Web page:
On Fri, Jul 12, 2013 at 02:59:03PM -0400, Bill Gribble wrote:
> AFAICT "best practice" with modern equipment is to basically work as if
Agreed 100%. With 24 bits you have a lot of headroom, and any
'digital gain' used post-recording won't affect the real S/N
ratio at all.
A working level of -20 dB RMS FS will preserve the full dynamic
range even if you have to boost the signal later.
A high end preamp/AD such as the RME Micstasy will have a S/N
ratio of around 120 dB maximum when configured for a high level
line input. With typical gain settings for e.g. recording an
acoustic instrument it will be around 100 dB. Most mic preamps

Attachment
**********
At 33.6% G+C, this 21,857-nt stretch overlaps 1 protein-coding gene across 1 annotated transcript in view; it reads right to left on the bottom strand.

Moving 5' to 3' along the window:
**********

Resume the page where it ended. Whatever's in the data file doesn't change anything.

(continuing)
will give you much less, and we're ignoring mic self noise and
ambient noise. In many cases the latter will determine the real
S/N ratio you can have. If you're recording electronic instruments
they and the DI-box will determine the noise floor. It won't be
near anything that 20 bits can't handle.
Anyway, for music with a restricted dynamic range (that includes
almost everything presented/discussed here) this is completely
academic. You could record the tracks at -40 dB FS and nobody
A world of exhaustive, reliable metadata would be an utopia.
It's also a pipe-dream, founded on self-delusion, nerd hubris
and hysterically inflated market opportunities. (Cory Doctorow)
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